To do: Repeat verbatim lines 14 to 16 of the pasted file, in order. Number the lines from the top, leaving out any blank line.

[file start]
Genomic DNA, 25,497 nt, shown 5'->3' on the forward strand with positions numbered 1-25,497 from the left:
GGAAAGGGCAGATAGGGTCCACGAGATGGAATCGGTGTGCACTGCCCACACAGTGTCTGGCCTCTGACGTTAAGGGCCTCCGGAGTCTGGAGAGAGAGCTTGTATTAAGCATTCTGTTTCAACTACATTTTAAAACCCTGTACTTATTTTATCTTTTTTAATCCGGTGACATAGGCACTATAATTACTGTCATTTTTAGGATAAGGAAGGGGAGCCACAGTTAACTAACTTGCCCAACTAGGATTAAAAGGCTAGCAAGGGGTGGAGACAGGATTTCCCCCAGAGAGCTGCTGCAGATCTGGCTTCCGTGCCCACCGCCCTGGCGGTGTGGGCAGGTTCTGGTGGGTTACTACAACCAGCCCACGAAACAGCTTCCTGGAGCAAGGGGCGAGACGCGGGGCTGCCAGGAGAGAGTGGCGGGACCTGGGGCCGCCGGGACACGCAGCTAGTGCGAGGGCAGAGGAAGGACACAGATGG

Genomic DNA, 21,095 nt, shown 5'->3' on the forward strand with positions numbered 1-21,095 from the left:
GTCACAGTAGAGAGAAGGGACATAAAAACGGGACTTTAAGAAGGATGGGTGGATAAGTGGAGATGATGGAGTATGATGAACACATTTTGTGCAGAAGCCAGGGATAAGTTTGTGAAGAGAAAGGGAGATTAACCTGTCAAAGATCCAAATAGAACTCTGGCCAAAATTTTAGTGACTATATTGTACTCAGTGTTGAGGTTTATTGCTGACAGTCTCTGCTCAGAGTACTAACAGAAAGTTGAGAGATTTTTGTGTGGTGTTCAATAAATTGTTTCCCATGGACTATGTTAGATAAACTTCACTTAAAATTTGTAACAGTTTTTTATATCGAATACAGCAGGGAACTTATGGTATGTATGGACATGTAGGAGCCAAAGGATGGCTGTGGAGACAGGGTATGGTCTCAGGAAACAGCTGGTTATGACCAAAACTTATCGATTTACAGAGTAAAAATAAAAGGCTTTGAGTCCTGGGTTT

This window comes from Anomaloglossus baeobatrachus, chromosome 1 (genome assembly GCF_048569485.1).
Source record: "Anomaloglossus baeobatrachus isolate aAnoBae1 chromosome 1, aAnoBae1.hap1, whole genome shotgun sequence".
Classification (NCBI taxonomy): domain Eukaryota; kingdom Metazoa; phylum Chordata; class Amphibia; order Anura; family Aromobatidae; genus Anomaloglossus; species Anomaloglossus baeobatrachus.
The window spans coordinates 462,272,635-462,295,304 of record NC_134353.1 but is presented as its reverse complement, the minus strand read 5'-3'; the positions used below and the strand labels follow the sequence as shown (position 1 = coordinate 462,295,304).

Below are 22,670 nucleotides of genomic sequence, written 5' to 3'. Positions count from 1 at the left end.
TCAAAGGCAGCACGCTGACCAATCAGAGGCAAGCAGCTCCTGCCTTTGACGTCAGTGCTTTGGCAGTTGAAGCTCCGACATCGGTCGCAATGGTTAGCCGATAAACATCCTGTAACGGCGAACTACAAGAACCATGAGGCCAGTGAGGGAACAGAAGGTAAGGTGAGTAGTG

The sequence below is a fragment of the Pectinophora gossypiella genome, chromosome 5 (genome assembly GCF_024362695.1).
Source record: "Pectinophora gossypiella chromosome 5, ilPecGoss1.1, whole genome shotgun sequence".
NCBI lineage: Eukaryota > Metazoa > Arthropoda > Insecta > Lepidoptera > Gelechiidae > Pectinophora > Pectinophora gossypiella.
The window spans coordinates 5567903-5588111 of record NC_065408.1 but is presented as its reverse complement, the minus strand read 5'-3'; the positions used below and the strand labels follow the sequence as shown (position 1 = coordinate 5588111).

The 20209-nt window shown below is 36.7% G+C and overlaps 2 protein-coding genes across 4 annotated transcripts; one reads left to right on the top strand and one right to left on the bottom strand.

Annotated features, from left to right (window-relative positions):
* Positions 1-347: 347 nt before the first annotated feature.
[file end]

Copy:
The window spans coordinates 5567903-5588111 of record NC_065408.1 but is presented as its reverse complement, the minus strand read 5'-3'; the positions used below and the strand labels follow the sequence as shown (position 1 = coordinate 5588111).

The 20209-nt window shown below is 36.7% G+C and overlaps 2 protein-coding genes across 4 annotated transcripts; one reads left to right on the top strand and one right to left on the bottom strand.

Annotated features, from left to right (window-relative positions):